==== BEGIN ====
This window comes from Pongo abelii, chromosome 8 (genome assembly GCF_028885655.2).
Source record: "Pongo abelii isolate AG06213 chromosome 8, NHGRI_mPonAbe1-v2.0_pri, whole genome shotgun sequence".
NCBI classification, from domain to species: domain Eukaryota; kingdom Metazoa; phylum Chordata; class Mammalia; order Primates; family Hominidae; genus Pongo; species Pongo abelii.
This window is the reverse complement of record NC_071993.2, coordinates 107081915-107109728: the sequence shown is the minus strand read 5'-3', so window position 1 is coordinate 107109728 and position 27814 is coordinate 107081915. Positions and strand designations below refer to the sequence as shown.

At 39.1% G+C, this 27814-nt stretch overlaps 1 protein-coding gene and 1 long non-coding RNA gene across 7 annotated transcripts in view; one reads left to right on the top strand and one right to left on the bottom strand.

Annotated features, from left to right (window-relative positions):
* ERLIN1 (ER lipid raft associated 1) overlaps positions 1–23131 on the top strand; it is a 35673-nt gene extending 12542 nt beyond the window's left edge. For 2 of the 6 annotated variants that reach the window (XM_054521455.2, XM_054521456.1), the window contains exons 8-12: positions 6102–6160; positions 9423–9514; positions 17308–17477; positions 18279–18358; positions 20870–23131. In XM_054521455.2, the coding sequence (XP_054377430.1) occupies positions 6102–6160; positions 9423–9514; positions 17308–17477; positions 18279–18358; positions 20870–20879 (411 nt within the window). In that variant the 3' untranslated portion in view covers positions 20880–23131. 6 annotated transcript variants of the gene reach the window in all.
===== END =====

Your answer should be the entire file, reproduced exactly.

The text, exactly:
This window comes from Pongo abelii, chromosome 8 (genome assembly GCF_028885655.2).
Source record: "Pongo abelii isolate AG06213 chromosome 8, NHGRI_mPonAbe1-v2.0_pri, whole genome shotgun sequence".
NCBI classification, from domain to species: domain Eukaryota; kingdom Metazoa; phylum Chordata; class Mammalia; order Primates; family Hominidae; genus Pongo; species Pongo abelii.
This window is the reverse complement of record NC_071993.2, coordinates 107081915-107109728: the sequence shown is the minus strand read 5'-3', so window position 1 is coordinate 107109728 and position 27814 is coordinate 107081915. Positions and strand designations below refer to the sequence as shown.

At 39.1% G+C, this 27814-nt stretch overlaps 1 protein-coding gene and 1 long non-coding RNA gene across 7 annotated transcripts in view; one reads left to right on the top strand and one right to left on the bottom strand.

Annotated features, from left to right (window-relative positions):
* ERLIN1 (ER lipid raft associated 1) overlaps positions 1–23131 on the top strand; it is a 35673-nt gene extending 12542 nt beyond the window's left edge. For 2 of the 6 annotated variants that reach the window (XM_054521455.2, XM_054521456.1), the window contains exons 8-12: positions 6102–6160; positions 9423–9514; positions 17308–17477; positions 18279–18358; positions 20870–23131. In XM_054521455.2, the coding sequence (XP_054377430.1) occupies positions 6102–6160; positions 9423–9514; positions 17308–17477; positions 18279–18358; positions 20870–20879 (411 nt within the window). In that variant the 3' untranslated portion in view covers positions 20880–23131. 6 annotated transcript variants of the gene reach the window in all.